In 2010, more than half of American children have had cavities before the second grade. That’s a lot. It’s even more alarming to note that cavities outrank asthma as the most common childhood disease. How, then, do you prevent childhood cavities?
It all starts with knowledge. Once you know how cavities occur and what conditions make them ripe to form, it becomes easier to protect your children from developing them at an early age. The key here is early prevention. Your child could be at risk as soon as their teeth come in. The earlier you start your children on these measures, the more likely you are to prevent childhood cavities.
But what are these measures, exactly? Here’s what you could do to prevent childhood cavities:
Be the example your kids need
It’s no secret that children often follow the example their parents lead. This statement also applies to dental hygiene. But for babies, this takes on an entirely new meaning.
Babies don’t typically have the oral bacteria that eats away at the teeth. They don’t have teeth. But they can get them early through their parents. When mothers especially share eating implements with their children (like spoons), they can transfer the bacteria in their mouth to the child.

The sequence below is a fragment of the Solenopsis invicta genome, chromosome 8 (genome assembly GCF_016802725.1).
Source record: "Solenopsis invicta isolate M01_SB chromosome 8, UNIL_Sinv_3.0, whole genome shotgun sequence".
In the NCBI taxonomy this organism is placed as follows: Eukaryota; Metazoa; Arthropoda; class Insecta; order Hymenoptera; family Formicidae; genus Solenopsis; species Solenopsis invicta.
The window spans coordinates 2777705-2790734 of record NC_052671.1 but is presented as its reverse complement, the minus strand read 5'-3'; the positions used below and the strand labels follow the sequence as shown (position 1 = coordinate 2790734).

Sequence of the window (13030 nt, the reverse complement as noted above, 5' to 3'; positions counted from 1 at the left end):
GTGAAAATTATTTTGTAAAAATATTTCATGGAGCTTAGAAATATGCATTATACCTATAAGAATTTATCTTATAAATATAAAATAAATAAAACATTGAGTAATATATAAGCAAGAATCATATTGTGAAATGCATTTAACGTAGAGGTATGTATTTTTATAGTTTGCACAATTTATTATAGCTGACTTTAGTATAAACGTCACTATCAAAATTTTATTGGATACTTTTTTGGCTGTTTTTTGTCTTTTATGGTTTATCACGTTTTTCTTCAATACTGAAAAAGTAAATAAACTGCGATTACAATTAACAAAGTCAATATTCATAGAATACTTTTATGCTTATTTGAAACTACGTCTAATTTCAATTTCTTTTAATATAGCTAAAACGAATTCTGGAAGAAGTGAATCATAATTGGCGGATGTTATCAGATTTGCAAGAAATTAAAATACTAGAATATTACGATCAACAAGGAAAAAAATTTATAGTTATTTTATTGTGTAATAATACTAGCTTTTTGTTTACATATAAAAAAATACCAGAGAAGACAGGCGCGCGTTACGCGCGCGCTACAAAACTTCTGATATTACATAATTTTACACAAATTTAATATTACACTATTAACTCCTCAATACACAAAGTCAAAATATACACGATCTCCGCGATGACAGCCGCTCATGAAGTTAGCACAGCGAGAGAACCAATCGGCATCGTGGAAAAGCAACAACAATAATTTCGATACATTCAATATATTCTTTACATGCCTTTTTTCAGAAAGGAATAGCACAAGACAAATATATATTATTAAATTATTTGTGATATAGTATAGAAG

To combat this, parents should also have their teeth checked for any signs of tooth decay or other oral diseases. The healthier their mouths are, the less likely they will transmit the same illnesses to their children.
Aside from this, it might be best not to share implements altogether. If you do use a spoon or a cup for your child, be sure to wash and sterilize them thoroughly. And if the cloth you use to clean your baby’s teeth is something you also use regularly, wash it thoroughly as well.
If you also eat a tooth-friendly diet, this can also come in handy when protecting your child’s teeth. Adding the purée of certain foods (like apples and carrots) into your child’s baby cereal can give their teeth the boost they need.
Make use of every dental opportunity
Baby teeth are typically placeholders for one’s adult set. It’s no surprise, then, that most parents would opt to delay their child’s dental appointments until they’re two years old. By this time, however, your child’s teeth might already have signs of tooth decay.
While they’re still teething, then, it’s recommended to take them to their pediatric dentist for a preliminary check-up. The pediatric dentist will most likely give you a course of action based on their findings. Following these guidelines prevents further plaque buildup and nips any signs of decay in the bud.
If the child is old enough, they might even suggest a dental sealant to prevent any cavities and to protect already-vulnerable areas.
As your child grows, you might want to introduce them to fluoride slowly. In addition to the sealants, fluoride will also strengthen your child’s teeth against the acid attacks from bacteria. By restoring the minerals lost over the day and reversing decay, fluoride also ensures that your children are less prone to cavities.